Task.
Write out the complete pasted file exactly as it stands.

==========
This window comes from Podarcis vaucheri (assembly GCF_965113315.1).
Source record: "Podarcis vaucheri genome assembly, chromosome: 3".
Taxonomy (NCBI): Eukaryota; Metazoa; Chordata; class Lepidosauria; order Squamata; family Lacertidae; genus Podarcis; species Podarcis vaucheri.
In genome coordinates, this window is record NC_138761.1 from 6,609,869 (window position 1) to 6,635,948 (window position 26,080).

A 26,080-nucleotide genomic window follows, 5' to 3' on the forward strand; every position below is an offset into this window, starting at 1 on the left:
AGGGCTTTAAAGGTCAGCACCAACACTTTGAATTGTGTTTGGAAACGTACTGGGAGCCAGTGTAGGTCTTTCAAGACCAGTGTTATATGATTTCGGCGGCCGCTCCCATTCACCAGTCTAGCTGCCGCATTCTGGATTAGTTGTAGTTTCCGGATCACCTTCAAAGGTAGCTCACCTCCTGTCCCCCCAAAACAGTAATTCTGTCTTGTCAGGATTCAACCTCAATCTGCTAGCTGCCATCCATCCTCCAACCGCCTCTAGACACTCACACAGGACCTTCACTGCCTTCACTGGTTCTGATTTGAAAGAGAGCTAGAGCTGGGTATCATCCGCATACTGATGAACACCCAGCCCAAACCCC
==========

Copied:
This window comes from Podarcis vaucheri (assembly GCF_965113315.1).
Source record: "Podarcis vaucheri genome assembly, chromosome: 3".
Taxonomy (NCBI): Eukaryota; Metazoa; Chordata; class Lepidosauria; order Squamata; family Lacertidae; genus Podarcis; species Podarcis vaucheri.
In genome coordinates, this window is record NC_138761.1 from 6,609,869 (window position 1) to 6,635,948 (window position 26,080).

A 26,080-nucleotide genomic window follows, 5' to 3' on the forward strand; every position below is an offset into this window, starting at 1 on the left:
AGGGCTTTAAAGGTCAGCACCAACACTTTGAATTGTGTTTGGAAACGTACTGGGAGCCAGTGTAGGTCTTTCAAGACCAGTGTTATATGATTTCGGCGGCCGCTCCCATTCACCAGTCTAGCTGCCGCATTCTGGATTAGTTGTAGTTTCCGGATCACCTTCAAAGGTAGCTCACCTCCTGTCCCCCCAAAACAGTAATTCTGTCTTGTCAGGATTCAACCTCAATCTGCTAGCTGCCATCCATCCTCCAACCGCCTCTAGACACTCACACAGGACCTTCACTGCCTTCACTGGTTCTGATTTGAAAGAGAGCTAGAGCTGGGTATCATCCGCATACTGATGAACACCCAGCCCAAACCCC